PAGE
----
What is the connection between economic freedom and poverty?
Thirty years ago, the Wheaton Alumni magazine began a series of articles in which Wheaton faculty told about their thinking, their research, or their favorite books and people. Seth W. Norton is currently the Jean and E. Floyd Kvamme Professor of Political Economy and former Director of the Wheaton Center for Faith, Politics & Economics. Professor Norton has taught at Wheaton since 1995 and was featured in the Autumn 2010 issue.
Poverty rates are customarily measured as the proportion of a country whose income is beneath a low absolute level such as one or two dollars a day. Poverty can alternatively be measured in non-pecuniary terms, such as the percentage of the population that survives infancy, or the percentage of the population that has access to basic life-sustaining benefits like safe water.
Economic freedom exists where there are consistent institutions and policies in place to ensure a voluntary exchange coordinated by markets with free entry and freedom to compete, as well as a protection of persons and their property.
The last two decades have seen a promising decline in poverty levels. The average population living on $1 a day fell dramatically from 32 percent of the world’s population in 1980 to 16.5 percent in 2004. Similarly, infant survival and life expectancy are on the rise.
While much of the non-industrialized world has flourished in this period, the good news has to be tempered with a grim exception–sub-Saharan Africa. Many of the non-industrialized nations of the world have become economically freer, while economic freedom in Africa has stagnated or even declined during the last quarter century. Understanding this exception requires exploring the connection between the world’s poverty and economic freedom. Simply stated, for non-industrialized nations, economic freedom reduces poverty.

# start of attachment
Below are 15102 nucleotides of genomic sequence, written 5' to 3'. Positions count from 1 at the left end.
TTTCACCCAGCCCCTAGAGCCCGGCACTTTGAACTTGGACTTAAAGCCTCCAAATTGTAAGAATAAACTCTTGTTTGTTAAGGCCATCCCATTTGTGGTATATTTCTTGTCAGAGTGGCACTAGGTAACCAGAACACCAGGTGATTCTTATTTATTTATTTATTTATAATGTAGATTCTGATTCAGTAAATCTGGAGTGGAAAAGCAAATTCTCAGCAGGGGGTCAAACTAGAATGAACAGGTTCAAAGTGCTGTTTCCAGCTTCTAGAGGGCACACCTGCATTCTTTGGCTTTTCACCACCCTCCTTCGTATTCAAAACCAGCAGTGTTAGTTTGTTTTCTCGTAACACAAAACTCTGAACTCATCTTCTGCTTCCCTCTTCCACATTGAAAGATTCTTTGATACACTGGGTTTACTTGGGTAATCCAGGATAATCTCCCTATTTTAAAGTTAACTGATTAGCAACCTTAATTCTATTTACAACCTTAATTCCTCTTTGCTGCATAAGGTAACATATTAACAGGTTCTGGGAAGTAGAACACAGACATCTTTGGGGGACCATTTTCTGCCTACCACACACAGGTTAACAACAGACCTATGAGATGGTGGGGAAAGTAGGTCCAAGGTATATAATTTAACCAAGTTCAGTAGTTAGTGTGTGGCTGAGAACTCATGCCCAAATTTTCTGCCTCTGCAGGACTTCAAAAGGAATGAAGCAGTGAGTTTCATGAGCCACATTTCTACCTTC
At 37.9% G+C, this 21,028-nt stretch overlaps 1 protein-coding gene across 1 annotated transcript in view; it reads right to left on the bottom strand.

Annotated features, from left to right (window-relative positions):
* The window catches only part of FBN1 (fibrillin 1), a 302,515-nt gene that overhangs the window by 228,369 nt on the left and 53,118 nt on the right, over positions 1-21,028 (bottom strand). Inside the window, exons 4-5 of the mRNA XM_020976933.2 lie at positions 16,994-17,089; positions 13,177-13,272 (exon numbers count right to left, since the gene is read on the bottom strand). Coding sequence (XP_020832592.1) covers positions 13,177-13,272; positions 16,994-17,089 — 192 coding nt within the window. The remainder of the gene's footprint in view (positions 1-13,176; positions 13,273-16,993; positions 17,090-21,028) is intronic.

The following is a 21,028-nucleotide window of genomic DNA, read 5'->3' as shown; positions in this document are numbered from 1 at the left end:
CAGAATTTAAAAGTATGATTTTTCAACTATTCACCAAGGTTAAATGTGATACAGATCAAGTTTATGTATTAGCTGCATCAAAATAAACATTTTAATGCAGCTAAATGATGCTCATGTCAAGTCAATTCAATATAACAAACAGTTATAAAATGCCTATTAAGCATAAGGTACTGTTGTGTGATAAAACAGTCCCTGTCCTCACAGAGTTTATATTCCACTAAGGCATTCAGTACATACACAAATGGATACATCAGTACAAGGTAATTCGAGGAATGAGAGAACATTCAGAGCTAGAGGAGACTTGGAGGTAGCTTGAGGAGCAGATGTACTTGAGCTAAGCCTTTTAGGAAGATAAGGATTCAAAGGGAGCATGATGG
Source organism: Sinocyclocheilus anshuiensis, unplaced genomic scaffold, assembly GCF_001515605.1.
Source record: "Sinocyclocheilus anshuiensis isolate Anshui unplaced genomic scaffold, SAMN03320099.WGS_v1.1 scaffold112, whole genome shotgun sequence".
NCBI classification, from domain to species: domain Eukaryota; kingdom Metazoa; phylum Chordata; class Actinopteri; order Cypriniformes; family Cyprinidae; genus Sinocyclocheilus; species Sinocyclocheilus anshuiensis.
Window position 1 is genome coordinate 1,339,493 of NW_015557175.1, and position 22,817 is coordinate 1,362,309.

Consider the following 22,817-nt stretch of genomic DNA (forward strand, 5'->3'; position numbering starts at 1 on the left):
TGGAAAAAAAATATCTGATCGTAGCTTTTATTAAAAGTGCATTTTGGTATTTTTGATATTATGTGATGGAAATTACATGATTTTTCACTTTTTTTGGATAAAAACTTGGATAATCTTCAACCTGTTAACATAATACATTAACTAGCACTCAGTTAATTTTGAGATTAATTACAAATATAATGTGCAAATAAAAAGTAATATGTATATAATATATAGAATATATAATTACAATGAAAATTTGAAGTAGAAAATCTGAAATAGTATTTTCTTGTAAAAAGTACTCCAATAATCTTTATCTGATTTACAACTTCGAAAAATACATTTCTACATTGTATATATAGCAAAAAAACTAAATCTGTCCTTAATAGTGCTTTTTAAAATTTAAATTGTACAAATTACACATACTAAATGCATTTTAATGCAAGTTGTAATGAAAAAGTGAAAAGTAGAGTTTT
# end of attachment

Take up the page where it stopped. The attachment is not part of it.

Countries that are not economically free have about 30 percent of their population living on $1 a day and nearly 60 percent living on $2 a day, while countries that are economically free have less than 8 percent living on $1 a day and 39 percent living on $2 a day. About 74 percent of the population has access to good water in countries that are not free, while almost 100 percent of the population has access to good water in most economically free countries.
The various measures of poverty all point in the same direction–more economic freedom means lower poverty rates. Some might question whether lower levels of poverty are in fact the cause of economic freedom, rather than the result of this freedom. This interpretation is plausible, but not likely. Further statistical analysis shows that increases in economic freedom lower poverty rates regardless of the measure of poverty, even after accounting for other factors such as geography and the levels of urbanization in a country.
Studying links between economic freedom and world poverty is fascinating yet depressing, given the ties between poverty and human suffering, frailty, and depravity. If so many people would benefit from free economies, why do we not observe more economic freedom around the world?
Dr. Seth W. Norton has made research contributions in the fields of government regulation, franchising, telecommunications, and world poverty. He studied the links between economic institutions and poverty; public policies toward business and the economy; as well as government regulation, property rights, and the role of culture in framing economic institutions. From 1996 to 2008, he was also head wrestling coach at Wheaton.